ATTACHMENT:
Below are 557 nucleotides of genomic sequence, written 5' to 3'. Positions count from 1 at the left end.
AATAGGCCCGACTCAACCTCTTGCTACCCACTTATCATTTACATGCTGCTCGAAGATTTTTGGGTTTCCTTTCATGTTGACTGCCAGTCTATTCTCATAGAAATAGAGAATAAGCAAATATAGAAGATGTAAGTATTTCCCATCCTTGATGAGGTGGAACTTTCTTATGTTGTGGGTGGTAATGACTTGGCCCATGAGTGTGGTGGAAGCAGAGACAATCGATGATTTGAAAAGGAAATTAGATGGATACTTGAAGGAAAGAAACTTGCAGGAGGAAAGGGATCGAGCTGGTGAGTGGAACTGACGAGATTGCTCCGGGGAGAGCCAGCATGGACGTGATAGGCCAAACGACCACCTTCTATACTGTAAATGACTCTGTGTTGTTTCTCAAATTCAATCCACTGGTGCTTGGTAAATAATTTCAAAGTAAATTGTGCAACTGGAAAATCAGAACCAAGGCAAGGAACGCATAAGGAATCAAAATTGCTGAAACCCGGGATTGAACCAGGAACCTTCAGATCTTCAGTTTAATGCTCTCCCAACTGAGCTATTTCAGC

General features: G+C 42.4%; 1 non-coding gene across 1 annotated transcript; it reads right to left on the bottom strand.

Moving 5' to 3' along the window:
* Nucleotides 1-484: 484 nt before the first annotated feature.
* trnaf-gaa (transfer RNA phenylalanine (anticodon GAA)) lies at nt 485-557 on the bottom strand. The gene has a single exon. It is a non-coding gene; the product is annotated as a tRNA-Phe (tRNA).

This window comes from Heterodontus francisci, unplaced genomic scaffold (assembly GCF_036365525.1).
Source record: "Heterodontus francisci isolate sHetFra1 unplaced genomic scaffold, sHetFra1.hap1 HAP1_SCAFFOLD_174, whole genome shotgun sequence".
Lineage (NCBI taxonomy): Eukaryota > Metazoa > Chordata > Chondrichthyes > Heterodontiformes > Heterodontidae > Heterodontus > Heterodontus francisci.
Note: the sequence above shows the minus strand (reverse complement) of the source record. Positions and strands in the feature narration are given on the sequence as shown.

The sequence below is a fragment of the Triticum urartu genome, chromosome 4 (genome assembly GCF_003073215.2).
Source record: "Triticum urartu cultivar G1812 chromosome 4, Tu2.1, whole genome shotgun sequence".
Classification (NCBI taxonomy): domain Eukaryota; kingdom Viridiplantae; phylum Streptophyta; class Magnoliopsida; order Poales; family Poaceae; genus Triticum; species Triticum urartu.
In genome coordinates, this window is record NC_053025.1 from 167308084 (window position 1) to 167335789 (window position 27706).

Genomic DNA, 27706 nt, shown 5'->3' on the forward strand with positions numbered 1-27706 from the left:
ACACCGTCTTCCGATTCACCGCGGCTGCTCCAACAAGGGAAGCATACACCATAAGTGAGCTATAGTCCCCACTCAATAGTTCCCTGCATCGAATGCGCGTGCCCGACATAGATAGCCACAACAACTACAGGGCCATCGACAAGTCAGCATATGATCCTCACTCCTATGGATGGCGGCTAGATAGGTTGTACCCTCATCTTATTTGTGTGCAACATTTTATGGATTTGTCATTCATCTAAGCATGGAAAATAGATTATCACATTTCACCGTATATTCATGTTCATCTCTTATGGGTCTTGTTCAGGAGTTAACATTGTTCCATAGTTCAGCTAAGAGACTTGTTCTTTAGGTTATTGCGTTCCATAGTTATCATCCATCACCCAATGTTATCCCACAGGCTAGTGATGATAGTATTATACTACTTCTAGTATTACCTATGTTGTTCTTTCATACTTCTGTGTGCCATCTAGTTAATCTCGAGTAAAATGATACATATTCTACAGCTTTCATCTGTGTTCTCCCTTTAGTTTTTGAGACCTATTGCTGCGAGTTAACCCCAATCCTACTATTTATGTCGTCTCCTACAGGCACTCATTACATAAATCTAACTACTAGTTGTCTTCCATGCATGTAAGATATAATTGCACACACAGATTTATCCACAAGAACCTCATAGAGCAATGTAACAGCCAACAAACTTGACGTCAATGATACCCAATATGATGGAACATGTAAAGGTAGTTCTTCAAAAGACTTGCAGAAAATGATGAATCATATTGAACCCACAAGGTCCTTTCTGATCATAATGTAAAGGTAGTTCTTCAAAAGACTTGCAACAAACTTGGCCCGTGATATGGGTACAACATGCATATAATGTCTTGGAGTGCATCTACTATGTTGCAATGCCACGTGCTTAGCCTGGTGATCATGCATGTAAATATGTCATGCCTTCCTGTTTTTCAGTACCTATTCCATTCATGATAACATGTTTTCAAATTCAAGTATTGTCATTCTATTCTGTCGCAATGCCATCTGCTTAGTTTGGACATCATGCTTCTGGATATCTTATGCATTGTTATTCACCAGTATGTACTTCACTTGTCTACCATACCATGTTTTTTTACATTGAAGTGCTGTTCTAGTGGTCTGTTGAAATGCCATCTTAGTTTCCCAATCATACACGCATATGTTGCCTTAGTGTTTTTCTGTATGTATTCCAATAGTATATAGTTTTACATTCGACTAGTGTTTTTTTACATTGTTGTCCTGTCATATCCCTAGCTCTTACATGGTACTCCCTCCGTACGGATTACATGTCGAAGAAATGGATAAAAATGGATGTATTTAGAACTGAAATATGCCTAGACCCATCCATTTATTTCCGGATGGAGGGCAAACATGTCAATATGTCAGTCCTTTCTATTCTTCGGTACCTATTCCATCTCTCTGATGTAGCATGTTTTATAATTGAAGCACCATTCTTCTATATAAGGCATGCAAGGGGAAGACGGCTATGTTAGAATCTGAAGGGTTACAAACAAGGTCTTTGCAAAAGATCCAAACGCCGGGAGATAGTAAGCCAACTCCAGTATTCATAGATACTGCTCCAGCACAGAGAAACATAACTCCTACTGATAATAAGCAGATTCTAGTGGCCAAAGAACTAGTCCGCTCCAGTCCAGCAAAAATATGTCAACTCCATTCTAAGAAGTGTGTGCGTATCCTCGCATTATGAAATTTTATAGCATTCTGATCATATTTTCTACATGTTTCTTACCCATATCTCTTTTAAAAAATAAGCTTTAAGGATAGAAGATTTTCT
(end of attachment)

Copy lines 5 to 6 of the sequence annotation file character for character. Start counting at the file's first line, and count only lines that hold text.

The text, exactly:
* Nucleotides 1-484: 484 nt before the first annotated feature.
* trnaf-gaa (transfer RNA phenylalanine (anticodon GAA)) lies at nt 485-557 on the bottom strand. The gene has a single exon. It is a non-coding gene; the product is annotated as a tRNA-Phe (tRNA).